Somewhat related to this question, I am curious to know what words in English would seem to be opposites at first blush but are in fact synonyms?
Immediately I can think of flammable and inflammable.
some related examples in slang. These use the same word, but mean the opposite:
Valuable and invaluable is the only example that comes to mind
Though they are of different origin, I would go for 'genius' and 'ingenious', perhaps?
I also have some points to raise from previous answers:
Irregardless is most likely from a combination of 'irrespective' and 'regardless', which are synonyms of each other. Therefore 'irregardless' is seen as an erroneous construction by many, as Sam pointed out.
Also, 'ravel' and 'unravel' are not the same. The phrasal verb 'ravel out' is synonymous with 'unravel' but alone, 'ravel' means to complicate, while 'unravel' in that sense would mean 'make clear something that was complicated'.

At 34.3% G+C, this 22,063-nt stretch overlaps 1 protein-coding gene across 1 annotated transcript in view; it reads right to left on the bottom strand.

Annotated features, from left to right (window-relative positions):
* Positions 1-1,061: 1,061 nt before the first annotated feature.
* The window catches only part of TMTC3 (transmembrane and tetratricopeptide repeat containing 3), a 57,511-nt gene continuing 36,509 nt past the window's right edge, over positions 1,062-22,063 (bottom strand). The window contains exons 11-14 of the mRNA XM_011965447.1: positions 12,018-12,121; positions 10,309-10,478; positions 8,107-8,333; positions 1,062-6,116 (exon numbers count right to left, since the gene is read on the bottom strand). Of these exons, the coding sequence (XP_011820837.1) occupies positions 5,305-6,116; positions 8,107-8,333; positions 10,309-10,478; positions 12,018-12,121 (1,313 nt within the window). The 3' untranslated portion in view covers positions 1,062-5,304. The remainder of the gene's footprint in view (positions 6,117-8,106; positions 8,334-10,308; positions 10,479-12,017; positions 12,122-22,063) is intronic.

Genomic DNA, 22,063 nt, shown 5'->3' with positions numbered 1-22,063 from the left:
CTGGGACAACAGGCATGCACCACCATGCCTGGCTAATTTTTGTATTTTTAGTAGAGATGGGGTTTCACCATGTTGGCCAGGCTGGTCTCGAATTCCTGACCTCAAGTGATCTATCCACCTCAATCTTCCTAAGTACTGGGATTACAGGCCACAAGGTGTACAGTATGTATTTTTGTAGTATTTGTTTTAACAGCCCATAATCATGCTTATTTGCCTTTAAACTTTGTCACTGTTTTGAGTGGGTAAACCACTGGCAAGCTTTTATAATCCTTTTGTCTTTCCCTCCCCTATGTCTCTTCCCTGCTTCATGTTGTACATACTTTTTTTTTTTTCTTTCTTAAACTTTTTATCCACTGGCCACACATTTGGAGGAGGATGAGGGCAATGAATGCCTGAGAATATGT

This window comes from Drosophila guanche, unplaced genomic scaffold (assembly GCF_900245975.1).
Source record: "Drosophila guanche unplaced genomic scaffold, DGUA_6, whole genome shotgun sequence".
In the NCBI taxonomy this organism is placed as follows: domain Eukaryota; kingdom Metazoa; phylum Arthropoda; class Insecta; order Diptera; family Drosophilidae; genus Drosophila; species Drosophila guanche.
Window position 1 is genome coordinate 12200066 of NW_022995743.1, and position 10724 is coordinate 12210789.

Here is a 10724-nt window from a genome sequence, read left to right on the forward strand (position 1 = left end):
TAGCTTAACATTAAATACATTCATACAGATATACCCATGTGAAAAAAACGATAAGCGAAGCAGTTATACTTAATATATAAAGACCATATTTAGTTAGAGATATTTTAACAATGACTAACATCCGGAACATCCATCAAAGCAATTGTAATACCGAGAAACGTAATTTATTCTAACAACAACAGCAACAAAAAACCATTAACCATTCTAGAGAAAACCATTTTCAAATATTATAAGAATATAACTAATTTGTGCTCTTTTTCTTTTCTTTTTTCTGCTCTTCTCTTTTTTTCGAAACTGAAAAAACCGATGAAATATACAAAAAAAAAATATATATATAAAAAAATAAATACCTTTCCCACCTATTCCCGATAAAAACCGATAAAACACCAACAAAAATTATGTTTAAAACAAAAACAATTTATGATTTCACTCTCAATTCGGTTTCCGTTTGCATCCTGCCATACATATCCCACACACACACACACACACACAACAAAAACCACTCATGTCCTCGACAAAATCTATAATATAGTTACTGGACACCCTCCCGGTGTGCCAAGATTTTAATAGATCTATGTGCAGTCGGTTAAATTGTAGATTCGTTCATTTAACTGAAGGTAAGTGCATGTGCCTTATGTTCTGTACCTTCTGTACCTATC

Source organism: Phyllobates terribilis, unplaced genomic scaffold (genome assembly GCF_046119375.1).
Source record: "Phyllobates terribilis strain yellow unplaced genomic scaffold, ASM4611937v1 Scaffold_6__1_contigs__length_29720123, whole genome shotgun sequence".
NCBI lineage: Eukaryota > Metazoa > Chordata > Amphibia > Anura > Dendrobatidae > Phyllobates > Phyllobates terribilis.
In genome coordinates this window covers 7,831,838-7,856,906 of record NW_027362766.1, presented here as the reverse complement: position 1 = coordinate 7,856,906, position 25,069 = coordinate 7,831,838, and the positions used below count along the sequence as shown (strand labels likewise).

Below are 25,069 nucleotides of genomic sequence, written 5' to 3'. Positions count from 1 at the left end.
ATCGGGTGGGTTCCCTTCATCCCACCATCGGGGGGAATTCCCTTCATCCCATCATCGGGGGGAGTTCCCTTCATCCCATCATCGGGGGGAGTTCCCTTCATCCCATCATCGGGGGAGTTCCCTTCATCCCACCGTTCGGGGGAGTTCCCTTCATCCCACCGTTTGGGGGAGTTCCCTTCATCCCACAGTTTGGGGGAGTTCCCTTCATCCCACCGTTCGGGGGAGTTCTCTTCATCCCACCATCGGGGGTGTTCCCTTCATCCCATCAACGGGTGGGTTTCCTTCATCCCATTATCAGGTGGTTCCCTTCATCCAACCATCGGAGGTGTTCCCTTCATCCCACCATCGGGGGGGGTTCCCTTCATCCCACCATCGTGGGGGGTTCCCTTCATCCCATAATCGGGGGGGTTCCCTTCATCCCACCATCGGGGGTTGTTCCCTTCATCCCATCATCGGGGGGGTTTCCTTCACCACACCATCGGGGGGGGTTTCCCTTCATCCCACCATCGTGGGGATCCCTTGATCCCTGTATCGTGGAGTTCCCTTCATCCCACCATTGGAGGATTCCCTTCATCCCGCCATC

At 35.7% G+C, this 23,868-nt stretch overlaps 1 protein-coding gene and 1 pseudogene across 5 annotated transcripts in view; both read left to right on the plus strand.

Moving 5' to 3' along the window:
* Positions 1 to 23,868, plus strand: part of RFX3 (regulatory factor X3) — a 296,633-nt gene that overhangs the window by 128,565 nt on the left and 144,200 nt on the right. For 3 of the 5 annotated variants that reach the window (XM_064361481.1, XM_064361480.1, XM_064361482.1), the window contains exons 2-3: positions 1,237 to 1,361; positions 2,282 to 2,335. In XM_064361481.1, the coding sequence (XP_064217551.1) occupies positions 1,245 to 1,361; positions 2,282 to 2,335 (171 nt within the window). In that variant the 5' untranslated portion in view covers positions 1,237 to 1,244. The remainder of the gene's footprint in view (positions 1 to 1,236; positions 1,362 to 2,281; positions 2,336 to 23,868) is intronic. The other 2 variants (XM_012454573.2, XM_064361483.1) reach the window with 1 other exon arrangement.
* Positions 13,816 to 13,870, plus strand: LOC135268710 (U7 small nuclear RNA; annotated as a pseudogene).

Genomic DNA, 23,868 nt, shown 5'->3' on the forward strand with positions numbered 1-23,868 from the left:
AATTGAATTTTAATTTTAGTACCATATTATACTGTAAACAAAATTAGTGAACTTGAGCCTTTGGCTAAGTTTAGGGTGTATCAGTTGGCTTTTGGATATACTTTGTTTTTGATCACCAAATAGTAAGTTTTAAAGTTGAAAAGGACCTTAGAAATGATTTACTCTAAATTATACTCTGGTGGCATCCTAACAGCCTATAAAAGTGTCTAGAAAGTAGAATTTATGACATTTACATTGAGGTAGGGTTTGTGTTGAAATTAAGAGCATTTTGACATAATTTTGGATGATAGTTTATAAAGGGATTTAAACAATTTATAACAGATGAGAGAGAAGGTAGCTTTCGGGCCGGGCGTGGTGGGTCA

The answer to this one might be "false friends." The term refers to cases where a word in a foreign language is deceptively similar to one in your native tongue and leads you thus astray. Here the case is a bit different but I could see extending the sense a bit.
Another example in the same class is the word "enervate," where the Latinate prefix (as with "in" in "inflammable") has a meaning that leads the unknowing speaker down the wrong path.
What is the term for this phenomenon? Another one I have heard suggested: Overtone/Undertone.
Don't you think shameful and shameless are actually synonyms?
It's really interesting to see this pair of words utilizing the commonly known -ful and -less suffixes.
Thank you for your interest in this question.
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